Including More Than a Dozen Who Have Been Engaged with DSUSA Chapters Across the Country

Founded in 1967, Disabled Sports USA (DSUSA) provides opportunities for individuals with disabilities to develop independence, confidence, and fitness through participation in sports. These sports opportunities transform the people that are served, highlighting the potential in every person that is embodied in the organization’s motto: “If I can do this, I can do anything!”

Through a nationwide network of 125 community-based chapters in more than 40 states, Disabled Sports USA serves over 60,000 youth, wounded warriors and adults each year. About 25,000 youth with disabilities are served annually through DSUSA’s Empower Youth Sports initiative. Empower Youth Sports ensures that no one sits on the sidelines because of a disability.

Athletes that compete at the highest level have an opportunity to become part of Team USA and compete at the Paralympic Games. Of the 74 athletes that will represent the United States at the 2018 Winter Paralympic Games in PyeongChang, South Korea, 61 of them have participated in Disabled Sports USA programs or been involved in one of DSUSA’s 125 chapters across the country.


Disabled Sports USA’s Warfighter Sports program serves approximately 1,600 severely injured warriors and their families annually. Since 2003, over 12,000 severely injured veterans and their families have been provided access to more than 50 adaptive sports at no cost to them. Thirteen athletes competing in PyeongChang have participated in Warfighter Sports activities, including alpine and Nordic skiers Kevin Burton, Josh Elliott, Andrew Soule, and Bryan Price, as well as snowboarders Jimmy Sides and Michael Spivey.

Several players on the U.S. Sled Hockey Team are also former military members and have participated in Warfighter Sports activities, including Rico Roman, Ralph DeQuebec, Jen Lee, Travis Dodson, Luke McDermott, Josh Misiewicz, as well as Wheelchair Curler Kirk Black.

Para Alpine Skier Josh Elliott hopes to represent his country with pride as an athlete, just as he did as a United States Marine. The retired Marine Sergeant got into monoskiing in December 2011 through Disabled Sports USA’s Warfighter Sports program. Just eight months earlier, Elliott was in a medically-induced coma and had lost both of his legs by stepping on an IED (improvised explosive device) during a combat tour in Afghanistan. “Monoskiing quickly became one of my biggest therapies,” he said. “Competitive alpine ski racing made me realize my full potential and gave me the drive to continue to live.”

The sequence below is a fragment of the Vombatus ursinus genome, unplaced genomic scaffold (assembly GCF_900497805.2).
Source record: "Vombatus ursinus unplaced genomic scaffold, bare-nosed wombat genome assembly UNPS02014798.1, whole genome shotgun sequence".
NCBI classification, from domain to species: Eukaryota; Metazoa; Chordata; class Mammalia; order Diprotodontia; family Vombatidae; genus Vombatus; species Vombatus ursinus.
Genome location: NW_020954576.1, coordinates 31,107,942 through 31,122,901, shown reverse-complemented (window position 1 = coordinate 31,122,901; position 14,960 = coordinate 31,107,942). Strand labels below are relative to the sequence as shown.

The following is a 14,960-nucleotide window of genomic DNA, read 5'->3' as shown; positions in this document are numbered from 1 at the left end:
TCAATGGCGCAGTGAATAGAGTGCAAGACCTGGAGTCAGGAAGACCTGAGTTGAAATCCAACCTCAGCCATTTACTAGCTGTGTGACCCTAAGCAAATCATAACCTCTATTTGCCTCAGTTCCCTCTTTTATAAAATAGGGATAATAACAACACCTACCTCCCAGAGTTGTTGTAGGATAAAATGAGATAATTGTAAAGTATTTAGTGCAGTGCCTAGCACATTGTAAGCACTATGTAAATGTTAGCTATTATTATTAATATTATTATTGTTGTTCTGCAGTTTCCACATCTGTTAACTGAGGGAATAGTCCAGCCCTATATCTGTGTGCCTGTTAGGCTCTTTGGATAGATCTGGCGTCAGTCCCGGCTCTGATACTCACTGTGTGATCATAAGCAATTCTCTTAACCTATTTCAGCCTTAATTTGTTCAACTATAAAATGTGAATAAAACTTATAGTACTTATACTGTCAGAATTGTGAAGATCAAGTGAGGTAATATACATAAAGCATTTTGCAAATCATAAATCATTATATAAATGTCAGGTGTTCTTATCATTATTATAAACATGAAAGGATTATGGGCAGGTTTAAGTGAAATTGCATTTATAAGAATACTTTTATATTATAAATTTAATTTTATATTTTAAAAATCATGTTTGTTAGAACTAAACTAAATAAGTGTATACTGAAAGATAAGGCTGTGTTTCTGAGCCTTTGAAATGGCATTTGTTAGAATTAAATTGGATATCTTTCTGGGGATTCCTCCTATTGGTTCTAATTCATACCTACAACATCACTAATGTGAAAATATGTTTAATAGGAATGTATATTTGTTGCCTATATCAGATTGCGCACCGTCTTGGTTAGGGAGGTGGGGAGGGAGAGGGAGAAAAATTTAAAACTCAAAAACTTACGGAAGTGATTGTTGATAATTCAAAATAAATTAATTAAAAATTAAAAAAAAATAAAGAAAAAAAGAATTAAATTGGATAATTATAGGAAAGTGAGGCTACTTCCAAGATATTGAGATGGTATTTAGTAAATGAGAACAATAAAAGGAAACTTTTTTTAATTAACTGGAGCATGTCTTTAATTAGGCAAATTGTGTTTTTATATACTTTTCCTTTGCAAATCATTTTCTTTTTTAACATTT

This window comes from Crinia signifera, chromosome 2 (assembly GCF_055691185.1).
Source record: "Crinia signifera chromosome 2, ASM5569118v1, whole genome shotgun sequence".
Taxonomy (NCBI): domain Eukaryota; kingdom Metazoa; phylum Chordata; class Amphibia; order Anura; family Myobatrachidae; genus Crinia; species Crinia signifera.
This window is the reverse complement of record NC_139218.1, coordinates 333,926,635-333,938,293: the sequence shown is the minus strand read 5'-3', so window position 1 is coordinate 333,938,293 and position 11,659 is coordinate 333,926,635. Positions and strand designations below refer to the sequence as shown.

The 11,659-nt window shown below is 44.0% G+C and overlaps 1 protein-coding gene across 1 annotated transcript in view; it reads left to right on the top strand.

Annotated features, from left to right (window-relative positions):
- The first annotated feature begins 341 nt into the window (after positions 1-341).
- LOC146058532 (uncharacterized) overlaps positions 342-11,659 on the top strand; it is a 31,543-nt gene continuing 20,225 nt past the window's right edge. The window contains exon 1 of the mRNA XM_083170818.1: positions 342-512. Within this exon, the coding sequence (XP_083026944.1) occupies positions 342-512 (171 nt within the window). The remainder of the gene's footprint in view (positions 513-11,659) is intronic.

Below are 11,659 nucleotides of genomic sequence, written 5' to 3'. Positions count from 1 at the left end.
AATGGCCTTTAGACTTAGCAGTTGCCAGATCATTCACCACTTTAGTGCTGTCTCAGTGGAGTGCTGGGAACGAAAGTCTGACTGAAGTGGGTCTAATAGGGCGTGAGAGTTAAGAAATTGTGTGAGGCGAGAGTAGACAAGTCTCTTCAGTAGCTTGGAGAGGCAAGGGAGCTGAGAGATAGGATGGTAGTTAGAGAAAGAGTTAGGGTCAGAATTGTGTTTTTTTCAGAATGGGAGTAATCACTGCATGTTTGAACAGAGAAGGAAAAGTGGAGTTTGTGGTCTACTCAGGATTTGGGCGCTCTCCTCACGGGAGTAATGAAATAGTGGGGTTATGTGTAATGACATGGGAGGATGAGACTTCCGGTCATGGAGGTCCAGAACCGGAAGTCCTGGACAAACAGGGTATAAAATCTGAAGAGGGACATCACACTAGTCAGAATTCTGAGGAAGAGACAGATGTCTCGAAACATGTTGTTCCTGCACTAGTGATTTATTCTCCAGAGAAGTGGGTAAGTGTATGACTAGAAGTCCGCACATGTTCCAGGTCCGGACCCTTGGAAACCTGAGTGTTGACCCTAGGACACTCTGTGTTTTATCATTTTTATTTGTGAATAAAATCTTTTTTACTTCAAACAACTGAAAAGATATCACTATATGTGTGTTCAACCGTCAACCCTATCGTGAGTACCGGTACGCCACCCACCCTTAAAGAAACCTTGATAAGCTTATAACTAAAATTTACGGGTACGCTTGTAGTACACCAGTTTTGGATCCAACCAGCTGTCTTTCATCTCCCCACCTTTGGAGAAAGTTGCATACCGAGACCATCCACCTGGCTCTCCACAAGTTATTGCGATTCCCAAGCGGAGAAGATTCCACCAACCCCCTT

The Disabled Sports USA E-Team is designed to support and empower emerging youth athletes with disabilities, between 13-24 years of age, who are training competitively in sports featured in the Paralympic Games.

Ten members of Team USA have been part of DSUSA’s E-Team, including alpine skiers Andrew Kurka, Tyler Carter, Jamie Stanton, Andrew Haraghey, Connor Hogan, and Allison Kunkel; snowboarders Brenna Huckaby and Noah Elliott; and Nordic athletes Grace Miller and Ruslan Reiter.


Twenty-four athletes have been a part of events hosted and organized by Disabled Sports USA. Those athletes include alpine skiers Mark Bathum, Spencer Wood, Stephanie Jallen, Tyler Walker, Laurie Stephens, Danielle Umstead, Rob Umstead, Stephen Lawler, Staci Mannella, Jasmin Bambur, Melanie Schwartz and Thomas Walsh; snowboarders Nicole Roundy, Mike Shea, Jr., Keith Gabel, Arlene Cohen, Mike Minor, Mike Schultz, Amy Purdy, Brittani Coury, and Evan Strong; Nordic skiers Oksana Masters and Sean Halstead; and sled hockey player Jack Wallace.

Snowboarder Mike Shea, Jr., a Silver medalist at Sochi in 2014, will once again be representing Team USA in PyeongChang. “Setting expectations can get us into trouble,” he said. “But I would like to be on the podium and do better than last time,” he said.

Another snowboarder, Brittani Coury, will be making her first trip to the Paralympics. “I made the US team relatively quickly. So, my goal is to just keep progressing the way I have been. To keep improving on my riding and hopefully I’m on a podium in March. And hopefully I’m impacting other people in a positive way,” she said.


And finally, fourteen members of Team USA have participated with one or more chapters of Disabled Sports USA, including Nordic skiers Dan Cnossen and Joy Rondeau (National Sports Center For The Disabled in Colorado) and Kendall Gretsch (Dare2Tri in Illinois).

Several members of the Sled Hockey team have played with teams associated with DSUSA Chapters, including Steve Cash, Josh Pauls, and Billy Hannings from Disabled Athlete Sports Association (Missouri), Brody Roybal and Kevin McKee from Shirley Ryan Ability Lab (Illinois), Noah Grove (Kennedy Krieger Institute in Maryland and Northeast Passage in New Hampshire), and Declan Farmer (Steamboat Adaptive Recreational Sports in Colorado).

In addition, the entire U.S. Wheelchair Curling Team, which includes Black as well as Meghan Lino, Penny Greely, Justin Marshall, and Steve Emt, trained and participated in activities at STRIDE (Rensselaer, NY) leading up to the 2018 Winter Games

Disabled Sports USA is a proud member of the U.S. Olympic Committee. Like many, we will be rooting for these Team USA athletes at the 2018 Winter Paralympic Games in PyeongChang, South Korea, which takes place March 9-18.